Six Practical Tips for Fraud Prevention

Every year in America, we experience billions of dollars of corporate fraud losses. Most experts agree that fraud losses are higher in tough economic times – so as we continue to dig our way out of the recession, now is a good time to take some practical steps to protect your organization against fraud.

1. SET AN ETHICAL TONE THAT STARTS FROM THE TOP
Every organization should have a code of conduct that reflects their ethics and values. But it can’t just be on paper. Management must take that code to heart and demonstrate their commitment through their actions. Like any aspect of corporate culture, expectations regarding ethical behavior need to be communicated, understood and supported from the top down.

2. ESTABLISH REGULAR FRAUD DETECTION PROCEDURES
Regular internal auditing procedures specifically designed to detect major fraud are valuable tools. An example is expenditure audits. Simply having these procedures in place discourages employees from committing fraud in the first place.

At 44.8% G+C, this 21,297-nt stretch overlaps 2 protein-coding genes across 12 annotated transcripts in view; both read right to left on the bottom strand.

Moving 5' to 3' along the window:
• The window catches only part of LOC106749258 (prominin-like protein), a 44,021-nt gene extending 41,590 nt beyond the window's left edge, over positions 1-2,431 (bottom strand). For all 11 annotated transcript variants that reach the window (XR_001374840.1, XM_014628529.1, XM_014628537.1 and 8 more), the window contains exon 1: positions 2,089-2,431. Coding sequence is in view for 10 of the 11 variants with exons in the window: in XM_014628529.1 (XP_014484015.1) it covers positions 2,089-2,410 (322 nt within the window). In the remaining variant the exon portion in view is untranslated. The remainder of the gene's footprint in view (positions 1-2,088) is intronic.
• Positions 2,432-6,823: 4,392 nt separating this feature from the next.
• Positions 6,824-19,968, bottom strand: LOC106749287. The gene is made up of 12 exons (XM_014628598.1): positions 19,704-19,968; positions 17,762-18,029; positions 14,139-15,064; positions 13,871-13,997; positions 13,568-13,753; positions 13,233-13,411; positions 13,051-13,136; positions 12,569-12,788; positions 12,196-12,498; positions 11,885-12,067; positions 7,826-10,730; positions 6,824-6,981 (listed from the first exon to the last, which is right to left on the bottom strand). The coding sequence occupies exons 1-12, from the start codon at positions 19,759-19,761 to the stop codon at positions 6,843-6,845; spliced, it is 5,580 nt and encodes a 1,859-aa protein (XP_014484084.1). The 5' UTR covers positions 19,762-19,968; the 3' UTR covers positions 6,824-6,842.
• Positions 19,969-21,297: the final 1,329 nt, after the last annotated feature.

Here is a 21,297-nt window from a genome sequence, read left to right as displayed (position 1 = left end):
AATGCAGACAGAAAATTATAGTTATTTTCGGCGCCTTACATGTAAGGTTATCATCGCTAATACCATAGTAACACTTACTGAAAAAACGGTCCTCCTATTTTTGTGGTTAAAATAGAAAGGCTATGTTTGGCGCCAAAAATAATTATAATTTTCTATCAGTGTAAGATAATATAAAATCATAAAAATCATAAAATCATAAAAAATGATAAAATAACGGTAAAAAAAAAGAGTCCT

3. USE A HOTLINE
A confidential, 24/7 hotline operated by a third party professional is a good way to detect fraud. Many companies are now legally required to have a way for employees to anonymously submit concerns. A hotline is the ideal tool, helping you to identify issues early, investigate them and take action.

4. EDUCATE EMPLOYEES ABOUT FRAUD
A hotline can’t be effective if employees forget it’s there and why to use it. Use tools like posters in break rooms, company intranet and employee newsletters to continually talk about ethical behavior. Your ongoing communication about ethical behavior needs to include what is acceptable, what is not acceptable and how to report unacceptable activities.

5. CONDUCT BACKGROUND AND REFERENCE CHECKS
These are simple actions that can prevent you from hiring someone who has a history of stealing from employers. No hiring effort is so urgent that this step can be skipped, because creating an ethical environment begins with hiring the best possible employees.

6. ASSIGN FRAUD OVERSIGHT TO SENIOR MANAGEMENT AND THE BOARD
Fraud is the great unmanaged risk, exposing companies to costly and potentially catastrophic losses. A senior member of management should be tasked with implementing fraud risk assessment and fraud management activities. The board should oversee this effort to ensure that it is done thoroughly. All executives should be held responsible for managing fraud risks in their part of the organization.

By following these simple tips, you can reduce fraud and its financial impact on your organization